Little noticed in last week's media frenzy over the private life of a certain former governor was the introduction of new regulations to protect consumer against large increases in their health insurance premiums.
Effective Sept. 1, premium increases of 10 percent or more in individual and small-group health plans must be reviewed by state officials. If they are unwilling or unable to do so, the Department of Health and Human Services (HHS) will step in.
“For too long, insurers have been able to hit consumers with double-digit premium increases, with no guarantee that the hikes were justified. By giving consumers more information about what’s behind premium hikes and requiring insurers to justify rate increases, these new rules will help protect consumers from rising costs," said U.S. PIRG Health Care Advocate Larry McNeely.
“With premiums continuing to rise, consumers deserve to know if their insurer is ripping them off. Strong rules in states like Oregon have already saved consumers millions of dollars. With these new rules in place, it’s time that other states follow Oregon’s example.”
The regulation is part of the Affordable Care Act, popularly known as Obamacare.
HHS has awarded $44 million in Affordable Care Act grants to states to help strengthen their oversight capabilities. An additional $200 million will continue to be available to states under the Act.
Starting September 2012, the 10-percent threshold will be replaced by state-specific thresholds that reflect the insurance and health care cost trends in each state. The final rule clarifies that HHS will work with states in developing these thresholds.
“Effective rate review works – it does so by protecting consumers from unreasonable rate increases and bringing needed transparency to the marketplace,” said HHS Secretary Kathleen Sebelius. “During the past year we have worked closely with states to strengthen their ability to review, revise or reject unreasonable rate hikes. This final rule helps build on that partnership to protect consumers.”
Publication of the final rule comes as health insurance companies have reported some of their highest profits in years. One cause for these profits is that actual medical costs are growing more slowly than what insurance companies projected when they set their 2011 rates last year. However, many of the rates consumers and small employers pay today don’t reflect these lower costs, HHS said.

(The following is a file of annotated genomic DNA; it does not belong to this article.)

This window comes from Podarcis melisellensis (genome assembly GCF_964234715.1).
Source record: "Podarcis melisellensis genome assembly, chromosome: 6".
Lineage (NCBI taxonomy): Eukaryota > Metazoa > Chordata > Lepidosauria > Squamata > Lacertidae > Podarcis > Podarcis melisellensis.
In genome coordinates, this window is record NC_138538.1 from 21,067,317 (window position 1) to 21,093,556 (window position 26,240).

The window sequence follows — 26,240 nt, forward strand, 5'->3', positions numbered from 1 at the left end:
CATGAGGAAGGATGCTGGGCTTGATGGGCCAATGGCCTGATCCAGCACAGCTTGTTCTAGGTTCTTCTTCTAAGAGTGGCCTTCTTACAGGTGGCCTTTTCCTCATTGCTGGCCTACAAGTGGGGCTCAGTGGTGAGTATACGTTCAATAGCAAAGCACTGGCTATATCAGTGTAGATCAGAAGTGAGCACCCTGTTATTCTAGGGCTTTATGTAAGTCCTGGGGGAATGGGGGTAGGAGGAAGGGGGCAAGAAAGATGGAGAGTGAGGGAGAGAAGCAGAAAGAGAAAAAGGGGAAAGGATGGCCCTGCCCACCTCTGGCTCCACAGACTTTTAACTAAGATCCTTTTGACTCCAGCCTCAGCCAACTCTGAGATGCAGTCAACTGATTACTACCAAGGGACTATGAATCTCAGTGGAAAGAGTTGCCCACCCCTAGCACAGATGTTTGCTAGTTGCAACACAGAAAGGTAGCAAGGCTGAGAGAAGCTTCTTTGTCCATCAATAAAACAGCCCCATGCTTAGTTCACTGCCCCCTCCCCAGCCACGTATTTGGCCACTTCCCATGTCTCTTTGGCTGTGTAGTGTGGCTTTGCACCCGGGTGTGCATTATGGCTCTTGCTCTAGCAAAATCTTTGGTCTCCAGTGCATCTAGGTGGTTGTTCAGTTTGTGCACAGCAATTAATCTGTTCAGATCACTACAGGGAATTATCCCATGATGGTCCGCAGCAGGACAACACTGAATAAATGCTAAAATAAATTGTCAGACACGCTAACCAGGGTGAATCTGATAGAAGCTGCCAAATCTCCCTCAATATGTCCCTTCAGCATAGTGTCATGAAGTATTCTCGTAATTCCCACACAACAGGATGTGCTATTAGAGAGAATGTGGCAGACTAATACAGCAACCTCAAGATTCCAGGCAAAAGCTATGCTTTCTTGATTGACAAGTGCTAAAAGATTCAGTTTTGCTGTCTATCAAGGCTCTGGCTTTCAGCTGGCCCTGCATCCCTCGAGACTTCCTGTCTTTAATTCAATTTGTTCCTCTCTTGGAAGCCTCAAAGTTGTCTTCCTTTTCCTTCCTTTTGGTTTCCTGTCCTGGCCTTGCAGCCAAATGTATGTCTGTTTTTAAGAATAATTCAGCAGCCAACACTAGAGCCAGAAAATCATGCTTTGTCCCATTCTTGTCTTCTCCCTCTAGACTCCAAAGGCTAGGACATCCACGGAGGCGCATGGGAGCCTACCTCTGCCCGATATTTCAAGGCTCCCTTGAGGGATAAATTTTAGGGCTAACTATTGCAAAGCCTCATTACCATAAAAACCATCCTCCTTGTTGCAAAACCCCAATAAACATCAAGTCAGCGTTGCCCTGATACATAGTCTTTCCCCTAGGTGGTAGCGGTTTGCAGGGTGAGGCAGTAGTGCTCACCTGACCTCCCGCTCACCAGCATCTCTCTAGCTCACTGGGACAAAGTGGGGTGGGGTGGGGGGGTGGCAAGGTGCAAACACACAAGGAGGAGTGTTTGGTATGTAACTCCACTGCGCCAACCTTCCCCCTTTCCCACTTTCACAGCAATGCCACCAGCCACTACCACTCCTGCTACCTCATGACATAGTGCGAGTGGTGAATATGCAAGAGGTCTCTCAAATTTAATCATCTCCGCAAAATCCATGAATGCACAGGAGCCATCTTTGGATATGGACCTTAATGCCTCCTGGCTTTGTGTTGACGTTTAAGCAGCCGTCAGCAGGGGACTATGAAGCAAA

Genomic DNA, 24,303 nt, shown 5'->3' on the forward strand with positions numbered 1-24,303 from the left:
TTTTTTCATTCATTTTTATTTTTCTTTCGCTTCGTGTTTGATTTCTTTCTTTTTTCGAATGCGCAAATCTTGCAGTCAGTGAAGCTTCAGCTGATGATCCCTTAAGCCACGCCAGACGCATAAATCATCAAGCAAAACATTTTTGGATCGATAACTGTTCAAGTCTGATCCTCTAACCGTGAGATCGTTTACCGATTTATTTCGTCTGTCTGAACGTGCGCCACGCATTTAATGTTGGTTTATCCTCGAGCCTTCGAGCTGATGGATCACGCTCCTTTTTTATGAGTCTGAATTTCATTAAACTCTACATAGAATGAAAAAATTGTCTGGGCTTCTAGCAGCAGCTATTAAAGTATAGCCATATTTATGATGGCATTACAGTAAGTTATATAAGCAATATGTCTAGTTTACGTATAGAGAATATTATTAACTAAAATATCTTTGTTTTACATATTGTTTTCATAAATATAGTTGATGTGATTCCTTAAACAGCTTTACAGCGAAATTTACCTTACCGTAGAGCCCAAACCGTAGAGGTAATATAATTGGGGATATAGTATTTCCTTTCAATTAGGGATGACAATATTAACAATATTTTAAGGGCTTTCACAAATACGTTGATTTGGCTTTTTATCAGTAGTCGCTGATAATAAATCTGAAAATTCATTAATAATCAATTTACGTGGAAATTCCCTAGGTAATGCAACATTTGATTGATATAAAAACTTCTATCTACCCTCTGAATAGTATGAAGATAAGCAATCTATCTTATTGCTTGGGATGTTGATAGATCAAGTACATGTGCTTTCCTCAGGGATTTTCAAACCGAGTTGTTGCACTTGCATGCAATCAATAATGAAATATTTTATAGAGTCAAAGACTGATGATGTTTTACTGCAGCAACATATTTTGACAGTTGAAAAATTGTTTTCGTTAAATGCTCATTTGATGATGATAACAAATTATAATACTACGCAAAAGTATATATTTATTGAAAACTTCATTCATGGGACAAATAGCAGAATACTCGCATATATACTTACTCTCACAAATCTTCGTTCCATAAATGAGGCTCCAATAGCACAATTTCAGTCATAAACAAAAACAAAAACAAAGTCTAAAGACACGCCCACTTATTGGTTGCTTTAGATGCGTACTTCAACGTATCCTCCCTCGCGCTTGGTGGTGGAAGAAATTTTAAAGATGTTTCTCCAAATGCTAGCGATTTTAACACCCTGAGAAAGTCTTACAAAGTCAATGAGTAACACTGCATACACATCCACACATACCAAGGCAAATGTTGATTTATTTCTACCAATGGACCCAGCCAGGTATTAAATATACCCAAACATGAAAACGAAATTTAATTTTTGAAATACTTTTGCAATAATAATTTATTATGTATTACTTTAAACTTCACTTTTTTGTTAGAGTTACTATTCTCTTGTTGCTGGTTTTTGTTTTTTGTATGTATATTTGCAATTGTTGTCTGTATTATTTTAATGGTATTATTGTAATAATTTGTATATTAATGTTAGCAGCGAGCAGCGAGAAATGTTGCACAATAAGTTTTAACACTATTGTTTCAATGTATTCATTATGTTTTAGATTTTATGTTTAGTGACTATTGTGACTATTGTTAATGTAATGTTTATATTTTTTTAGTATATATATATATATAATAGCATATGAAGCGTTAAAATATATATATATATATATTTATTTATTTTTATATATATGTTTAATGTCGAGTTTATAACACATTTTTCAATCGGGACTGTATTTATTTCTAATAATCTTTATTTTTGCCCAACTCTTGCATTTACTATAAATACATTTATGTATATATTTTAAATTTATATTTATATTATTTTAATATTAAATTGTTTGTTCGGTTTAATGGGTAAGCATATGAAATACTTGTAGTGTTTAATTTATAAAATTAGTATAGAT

The rule requires insurance companies to provide consumers with easy to understand information about the reasons for unreasonable rate increases and post the justification for those hikes on their website as well as on the HHS Affordable Care Act website, www.healthcare.gov .
“Strong and transparent rate review processes are necessary to help bring down costs for consumers,” said Steve Larsen, director of the Center for Consumer Information and Insurance Oversight. “Rate review will ensure that increases are based on reasonable estimates and real-time data on medical cost trends and health care utilization.”
The regulation finalizes proposed rules issued in December 2010. It has several additions to the proposed rule, including a requirement that states provide an opportunity for public input in the evaluation of rate increases subject to review. This will strengthen the consumer transparency aspects of the new rule. HHS is also requesting comment from the public on applying the rule to individual and small group coverage sold through associations, which is sometimes exempt from state oversight.